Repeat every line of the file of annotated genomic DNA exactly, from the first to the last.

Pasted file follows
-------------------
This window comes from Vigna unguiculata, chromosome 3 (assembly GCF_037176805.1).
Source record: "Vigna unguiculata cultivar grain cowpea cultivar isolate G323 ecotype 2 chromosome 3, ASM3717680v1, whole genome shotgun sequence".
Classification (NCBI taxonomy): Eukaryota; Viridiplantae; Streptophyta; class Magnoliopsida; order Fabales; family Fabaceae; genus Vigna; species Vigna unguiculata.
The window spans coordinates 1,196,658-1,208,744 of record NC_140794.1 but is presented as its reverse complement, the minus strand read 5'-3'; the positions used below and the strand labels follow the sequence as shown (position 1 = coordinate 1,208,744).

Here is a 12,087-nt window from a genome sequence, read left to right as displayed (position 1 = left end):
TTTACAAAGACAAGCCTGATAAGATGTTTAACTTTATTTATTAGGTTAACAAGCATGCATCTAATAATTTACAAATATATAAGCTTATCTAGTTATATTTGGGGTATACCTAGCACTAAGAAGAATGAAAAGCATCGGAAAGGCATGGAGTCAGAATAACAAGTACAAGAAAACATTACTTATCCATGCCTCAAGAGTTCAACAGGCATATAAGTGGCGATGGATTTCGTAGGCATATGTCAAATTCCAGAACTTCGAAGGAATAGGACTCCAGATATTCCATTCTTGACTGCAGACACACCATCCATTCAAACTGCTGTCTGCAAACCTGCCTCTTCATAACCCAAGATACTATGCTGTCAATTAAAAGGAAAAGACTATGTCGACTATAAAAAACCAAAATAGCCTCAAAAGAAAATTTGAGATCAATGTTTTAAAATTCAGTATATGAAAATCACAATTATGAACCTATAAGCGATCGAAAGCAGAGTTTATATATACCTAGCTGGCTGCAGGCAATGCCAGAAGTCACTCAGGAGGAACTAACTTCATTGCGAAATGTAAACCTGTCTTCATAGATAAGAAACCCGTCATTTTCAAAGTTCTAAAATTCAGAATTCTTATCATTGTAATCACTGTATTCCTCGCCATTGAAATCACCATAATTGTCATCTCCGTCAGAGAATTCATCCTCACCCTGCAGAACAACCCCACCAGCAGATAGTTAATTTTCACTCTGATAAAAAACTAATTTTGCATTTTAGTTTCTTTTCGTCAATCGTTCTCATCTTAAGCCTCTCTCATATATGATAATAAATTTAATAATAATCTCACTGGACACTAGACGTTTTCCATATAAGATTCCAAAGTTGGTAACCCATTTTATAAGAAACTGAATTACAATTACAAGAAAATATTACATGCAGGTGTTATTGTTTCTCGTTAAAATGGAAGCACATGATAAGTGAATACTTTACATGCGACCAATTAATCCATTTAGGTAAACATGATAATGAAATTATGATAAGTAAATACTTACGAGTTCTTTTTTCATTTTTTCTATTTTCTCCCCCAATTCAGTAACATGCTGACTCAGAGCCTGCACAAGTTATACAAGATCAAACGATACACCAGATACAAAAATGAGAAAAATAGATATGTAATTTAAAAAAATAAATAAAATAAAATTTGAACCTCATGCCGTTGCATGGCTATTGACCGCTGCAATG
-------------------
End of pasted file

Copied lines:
This window comes from Vigna unguiculata, chromosome 3 (assembly GCF_037176805.1).
Source record: "Vigna unguiculata cultivar grain cowpea cultivar isolate G323 ecotype 2 chromosome 3, ASM3717680v1, whole genome shotgun sequence".
Classification (NCBI taxonomy): Eukaryota; Viridiplantae; Streptophyta; class Magnoliopsida; order Fabales; family Fabaceae; genus Vigna; species Vigna unguiculata.
The window spans coordinates 1,196,658-1,208,744 of record NC_140794.1 but is presented as its reverse complement, the minus strand read 5'-3'; the positions used below and the strand labels follow the sequence as shown (position 1 = coordinate 1,208,744).

Here is a 12,087-nt window from a genome sequence, read left to right as displayed (position 1 = left end):
TTTACAAAGACAAGCCTGATAAGATGTTTAACTTTATTTATTAGGTTAACAAGCATGCATCTAATAATTTACAAATATATAAGCTTATCTAGTTATATTTGGGGTATACCTAGCACTAAGAAGAATGAAAAGCATCGGAAAGGCATGGAGTCAGAATAACAAGTACAAGAAAACATTACTTATCCATGCCTCAAGAGTTCAACAGGCATATAAGTGGCGATGGATTTCGTAGGCATATGTCAAATTCCAGAACTTCGAAGGAATAGGACTCCAGATATTCCATTCTTGACTGCAGACACACCATCCATTCAAACTGCTGTCTGCAAACCTGCCTCTTCATAACCCAAGATACTATGCTGTCAATTAAAAGGAAAAGACTATGTCGACTATAAAAAACCAAAATAGCCTCAAAAGAAAATTTGAGATCAATGTTTTAAAATTCAGTATATGAAAATCACAATTATGAACCTATAAGCGATCGAAAGCAGAGTTTATATATACCTAGCTGGCTGCAGGCAATGCCAGAAGTCACTCAGGAGGAACTAACTTCATTGCGAAATGTAAACCTGTCTTCATAGATAAGAAACCCGTCATTTTCAAAGTTCTAAAATTCAGAATTCTTATCATTGTAATCACTGTATTCCTCGCCATTGAAATCACCATAATTGTCATCTCCGTCAGAGAATTCATCCTCACCCTGCAGAACAACCCCACCAGCAGATAGTTAATTTTCACTCTGATAAAAAACTAATTTTGCATTTTAGTTTCTTTTCGTCAATCGTTCTCATCTTAAGCCTCTCTCATATATGATAATAAATTTAATAATAATCTCACTGGACACTAGACGTTTTCCATATAAGATTCCAAAGTTGGTAACCCATTTTATAAGAAACTGAATTACAATTACAAGAAAATATTACATGCAGGTGTTATTGTTTCTCGTTAAAATGGAAGCACATGATAAGTGAATACTTTACATGCGACCAATTAATCCATTTAGGTAAACATGATAATGAAATTATGATAAGTAAATACTTACGAGTTCTTTTTTCATTTTTTCTATTTTCTCCCCCAATTCAGTAACATGCTGACTCAGAGCCTGCACAAGTTATACAAGATCAAACGATACACCAGATACAAAAATGAGAAAAATAGATATGTAATTTAAAAAAATAAATAAAATAAAATTTGAACCTCATGCCGTTGCATGGCTATTGACCGCTGCAATG